Butyrobetaine (BB), carnitine (C0), total carnitine (tC0), acetylcarnitine (C2), propionylcarnitine (C3), butyrylcarnitine (C4), isovalerylcarnitine (iC5), hexanoylcarnitine (C6), octanoylcarnitine (C8), decanoylcarnitine (C10), dodecanoylcarnitine (C12), myristoylcarnitine (C14), palmitoylcarnitine (C16), stearoylcarnitine (C18), oleoylcarnitine (C18:1), linoleylcarnitine (C18:2).
Acylcarnitine esters are formed from the CoASH esters of acetate, propionate, butyrate, medium-chain, long-chain and very-long-chain fatty acids. Acylcarnitines cross the mitochondrial membrane, and such transport is required for beta-oxidation of long-chain fatty acids for energy production.
Carnitine is mainly obtained through the diet, can be consumed as supplement, but about 30 per cent is supplied by de novo synthesis from trimethyllysine (TML), which takes place in liver and kidney. The final step in the synthesis is catalyzed by the α-ketoglutarate-dependent enzyme, gamma-butyrobetaine dioxygenase (BBOX) that converts gamma-butyrylbetaine into carnitine.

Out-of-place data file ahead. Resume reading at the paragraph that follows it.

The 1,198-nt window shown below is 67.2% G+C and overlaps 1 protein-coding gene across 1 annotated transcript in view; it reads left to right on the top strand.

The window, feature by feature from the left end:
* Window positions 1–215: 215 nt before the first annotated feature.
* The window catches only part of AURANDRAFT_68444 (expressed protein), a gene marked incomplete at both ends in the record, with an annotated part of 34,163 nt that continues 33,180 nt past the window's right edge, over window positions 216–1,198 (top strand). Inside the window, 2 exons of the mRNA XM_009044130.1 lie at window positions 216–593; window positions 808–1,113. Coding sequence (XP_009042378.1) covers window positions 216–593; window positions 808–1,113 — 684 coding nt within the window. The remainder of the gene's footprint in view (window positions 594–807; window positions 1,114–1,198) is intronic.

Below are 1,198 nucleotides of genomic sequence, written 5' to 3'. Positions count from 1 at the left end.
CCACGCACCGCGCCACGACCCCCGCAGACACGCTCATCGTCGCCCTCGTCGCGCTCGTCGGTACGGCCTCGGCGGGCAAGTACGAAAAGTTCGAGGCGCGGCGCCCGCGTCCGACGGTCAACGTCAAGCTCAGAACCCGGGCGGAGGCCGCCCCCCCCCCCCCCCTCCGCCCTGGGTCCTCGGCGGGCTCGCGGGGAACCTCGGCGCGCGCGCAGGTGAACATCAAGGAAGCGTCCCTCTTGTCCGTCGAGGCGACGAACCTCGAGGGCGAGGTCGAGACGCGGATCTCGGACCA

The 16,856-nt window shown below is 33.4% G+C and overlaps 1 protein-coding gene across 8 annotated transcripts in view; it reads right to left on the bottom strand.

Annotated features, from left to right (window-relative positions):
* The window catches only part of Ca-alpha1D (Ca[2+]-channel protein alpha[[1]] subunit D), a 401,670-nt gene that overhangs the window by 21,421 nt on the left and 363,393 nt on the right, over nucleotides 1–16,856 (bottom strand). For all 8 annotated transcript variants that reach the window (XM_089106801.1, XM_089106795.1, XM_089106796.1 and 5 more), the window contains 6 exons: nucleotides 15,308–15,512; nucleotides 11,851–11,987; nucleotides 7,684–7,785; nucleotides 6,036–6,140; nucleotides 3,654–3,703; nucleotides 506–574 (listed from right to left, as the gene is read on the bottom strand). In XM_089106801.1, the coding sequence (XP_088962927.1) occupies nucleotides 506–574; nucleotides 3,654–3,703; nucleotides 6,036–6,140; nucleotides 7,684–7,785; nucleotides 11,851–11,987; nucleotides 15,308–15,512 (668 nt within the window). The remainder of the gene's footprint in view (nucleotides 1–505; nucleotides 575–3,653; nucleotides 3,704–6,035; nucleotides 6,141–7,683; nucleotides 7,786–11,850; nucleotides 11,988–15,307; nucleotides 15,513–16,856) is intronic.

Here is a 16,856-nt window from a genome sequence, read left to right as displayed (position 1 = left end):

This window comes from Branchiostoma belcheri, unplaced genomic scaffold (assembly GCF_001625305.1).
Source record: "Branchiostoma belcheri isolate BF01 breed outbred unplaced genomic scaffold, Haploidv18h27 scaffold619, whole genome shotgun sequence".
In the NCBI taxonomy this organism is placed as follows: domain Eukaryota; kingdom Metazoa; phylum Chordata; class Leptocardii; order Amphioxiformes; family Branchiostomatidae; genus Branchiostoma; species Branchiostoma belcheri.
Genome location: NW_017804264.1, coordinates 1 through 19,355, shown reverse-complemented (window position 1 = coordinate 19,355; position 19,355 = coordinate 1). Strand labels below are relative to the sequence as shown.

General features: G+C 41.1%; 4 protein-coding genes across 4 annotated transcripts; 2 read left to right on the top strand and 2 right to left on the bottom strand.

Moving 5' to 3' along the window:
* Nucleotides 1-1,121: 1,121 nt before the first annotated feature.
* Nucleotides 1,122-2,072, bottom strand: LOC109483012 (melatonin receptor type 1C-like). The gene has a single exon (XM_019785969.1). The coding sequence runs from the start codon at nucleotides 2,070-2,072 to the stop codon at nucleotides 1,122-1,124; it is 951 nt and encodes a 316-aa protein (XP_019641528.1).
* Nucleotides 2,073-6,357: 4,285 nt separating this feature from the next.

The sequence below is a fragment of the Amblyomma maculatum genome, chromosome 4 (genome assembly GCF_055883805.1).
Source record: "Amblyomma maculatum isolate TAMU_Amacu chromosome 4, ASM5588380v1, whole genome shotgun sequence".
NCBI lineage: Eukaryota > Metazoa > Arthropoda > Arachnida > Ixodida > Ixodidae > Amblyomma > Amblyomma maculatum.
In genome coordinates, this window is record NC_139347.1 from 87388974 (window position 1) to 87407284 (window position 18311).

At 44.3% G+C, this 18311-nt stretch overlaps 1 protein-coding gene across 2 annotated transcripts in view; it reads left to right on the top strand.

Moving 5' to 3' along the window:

Circulating levels of carnitine and acylcarnitines have been related to risk of insulin resistance, diabetes 2, NAFLD and cardiovascular disease (1).
To investigate the metabolomic signature of human diseases.
Matrix: EDTA plasma or serum.
Volume: Minimum volume is 60 µL, but 200 µL is optimal and allows reanalysis.
Preparation and stability: Samples should be put on ice immediately after collection and stored at -80 °C.
Reported values (µmol/L): BB: 0.4-2; C0: 20-80; tC0: 30-90; C2: 3-15; C3: 0.2-1.5; C4: 0.1-0.5; iC5: 0.06-0.2; C6: 0.01-1.2; C8: 0.06-0.3; C10: 0.2-1; C12: < 0.4; C14: 0.01-0.1; C16: 0.05-0.25; C18: 0.03-0.1; C18:1: 0.04-0.2; C18:2: 0.01-0.1.
Intraclass correlation coefficients (ICCs): C2: 0.63; C3: 0.62; iC5: 0.68; C8: 0.4
1. Bene, J., Szabo, A., Komlósi, K., & Melegh, B. (2020). Mass spectrometric analysis of L-carnitine and its esters: Potential biomarkers of disturbances in carnitine homeostasis. Curr Mol Med, 20, 336-354.